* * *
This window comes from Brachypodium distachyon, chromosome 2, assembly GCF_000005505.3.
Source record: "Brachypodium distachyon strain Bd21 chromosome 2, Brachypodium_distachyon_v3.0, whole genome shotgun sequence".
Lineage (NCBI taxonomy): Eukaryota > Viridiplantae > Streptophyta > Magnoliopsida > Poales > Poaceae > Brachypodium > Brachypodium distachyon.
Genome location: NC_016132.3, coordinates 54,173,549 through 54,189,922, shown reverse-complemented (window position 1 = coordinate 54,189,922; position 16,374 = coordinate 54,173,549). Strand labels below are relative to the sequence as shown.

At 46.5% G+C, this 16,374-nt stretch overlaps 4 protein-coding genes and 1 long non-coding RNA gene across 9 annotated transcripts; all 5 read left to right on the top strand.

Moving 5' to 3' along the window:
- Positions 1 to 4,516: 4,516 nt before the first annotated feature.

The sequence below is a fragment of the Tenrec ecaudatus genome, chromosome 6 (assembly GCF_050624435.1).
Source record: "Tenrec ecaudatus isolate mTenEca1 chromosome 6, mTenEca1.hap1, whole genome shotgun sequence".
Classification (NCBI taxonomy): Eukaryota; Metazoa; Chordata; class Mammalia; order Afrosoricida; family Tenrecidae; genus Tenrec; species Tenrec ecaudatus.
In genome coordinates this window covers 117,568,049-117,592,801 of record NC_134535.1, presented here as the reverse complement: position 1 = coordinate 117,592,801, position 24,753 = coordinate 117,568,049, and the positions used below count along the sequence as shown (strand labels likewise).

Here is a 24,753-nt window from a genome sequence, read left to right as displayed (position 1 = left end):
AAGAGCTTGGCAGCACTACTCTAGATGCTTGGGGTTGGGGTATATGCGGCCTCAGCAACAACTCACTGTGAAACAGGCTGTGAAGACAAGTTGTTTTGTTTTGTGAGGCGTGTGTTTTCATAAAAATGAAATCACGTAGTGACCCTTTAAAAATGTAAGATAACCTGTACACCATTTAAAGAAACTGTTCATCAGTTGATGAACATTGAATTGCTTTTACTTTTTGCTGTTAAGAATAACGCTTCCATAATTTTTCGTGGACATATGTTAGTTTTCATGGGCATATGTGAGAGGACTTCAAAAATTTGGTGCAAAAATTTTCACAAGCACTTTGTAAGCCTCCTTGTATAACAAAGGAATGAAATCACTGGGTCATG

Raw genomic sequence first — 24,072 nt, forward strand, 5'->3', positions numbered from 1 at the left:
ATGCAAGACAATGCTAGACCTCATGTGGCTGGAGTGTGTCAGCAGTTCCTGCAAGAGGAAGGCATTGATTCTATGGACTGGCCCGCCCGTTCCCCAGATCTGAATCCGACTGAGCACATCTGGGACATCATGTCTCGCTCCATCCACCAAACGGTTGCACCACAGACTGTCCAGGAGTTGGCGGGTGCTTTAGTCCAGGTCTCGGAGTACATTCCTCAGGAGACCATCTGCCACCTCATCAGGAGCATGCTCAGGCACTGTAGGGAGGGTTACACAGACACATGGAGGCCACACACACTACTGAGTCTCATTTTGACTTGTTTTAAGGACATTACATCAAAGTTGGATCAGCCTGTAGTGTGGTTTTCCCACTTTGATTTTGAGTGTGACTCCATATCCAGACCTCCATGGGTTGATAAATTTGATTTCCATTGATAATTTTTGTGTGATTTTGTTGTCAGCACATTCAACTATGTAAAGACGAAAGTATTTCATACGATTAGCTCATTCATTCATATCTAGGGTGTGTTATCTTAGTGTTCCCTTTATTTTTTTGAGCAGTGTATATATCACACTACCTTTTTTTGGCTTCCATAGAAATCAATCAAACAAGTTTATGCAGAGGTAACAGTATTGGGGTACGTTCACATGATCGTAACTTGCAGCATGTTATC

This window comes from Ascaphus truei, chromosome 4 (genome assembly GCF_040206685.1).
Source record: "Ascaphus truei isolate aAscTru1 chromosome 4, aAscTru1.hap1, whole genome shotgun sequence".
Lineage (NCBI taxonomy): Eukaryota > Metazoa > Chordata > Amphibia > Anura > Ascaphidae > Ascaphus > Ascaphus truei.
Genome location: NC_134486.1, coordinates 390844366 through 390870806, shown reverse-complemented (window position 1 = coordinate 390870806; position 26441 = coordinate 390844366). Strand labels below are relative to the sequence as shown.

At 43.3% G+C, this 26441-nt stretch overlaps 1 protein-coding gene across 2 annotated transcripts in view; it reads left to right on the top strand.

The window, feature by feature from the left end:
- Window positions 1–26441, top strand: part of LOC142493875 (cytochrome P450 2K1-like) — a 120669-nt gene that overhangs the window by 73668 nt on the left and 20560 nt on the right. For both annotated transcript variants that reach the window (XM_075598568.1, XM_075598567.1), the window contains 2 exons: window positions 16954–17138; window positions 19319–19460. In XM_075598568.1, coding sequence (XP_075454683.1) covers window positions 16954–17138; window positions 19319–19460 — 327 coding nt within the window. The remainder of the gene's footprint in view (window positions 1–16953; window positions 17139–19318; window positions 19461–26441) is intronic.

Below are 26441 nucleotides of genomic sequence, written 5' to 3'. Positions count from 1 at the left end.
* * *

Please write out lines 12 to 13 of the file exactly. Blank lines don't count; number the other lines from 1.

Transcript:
Here is a 24,753-nt window from a genome sequence, read left to right as displayed (position 1 = left end):
AAGAGCTTGGCAGCACTACTCTAGATGCTTGGGGTTGGGGTATATGCGGCCTCAGCAACAACTCACTGTGAAACAGGCTGTGAAGACAAGTTGTTTTGTTTTGTGAGGCGTGTGTTTTCATAAAAATGAAATCACGTAGTGACCCTTTAAAAATGTAAGATAACCTGTACACCATTTAAAGAAACTGTTCATCAGTTGATGAACATTGAATTGCTTTTACTTTTTGCTGTTAAGAATAACGCTTCCATAATTTTTCGTGGACATATGTTAGTTTTCATGGGCATATGTGAGAGGACTTCAAAAATTTGGTGCAAAAATTTTCACAAGCACTTTGTAAGCCTCCTTGTATAACAAAGGAATGAAATCACTGGGTCATG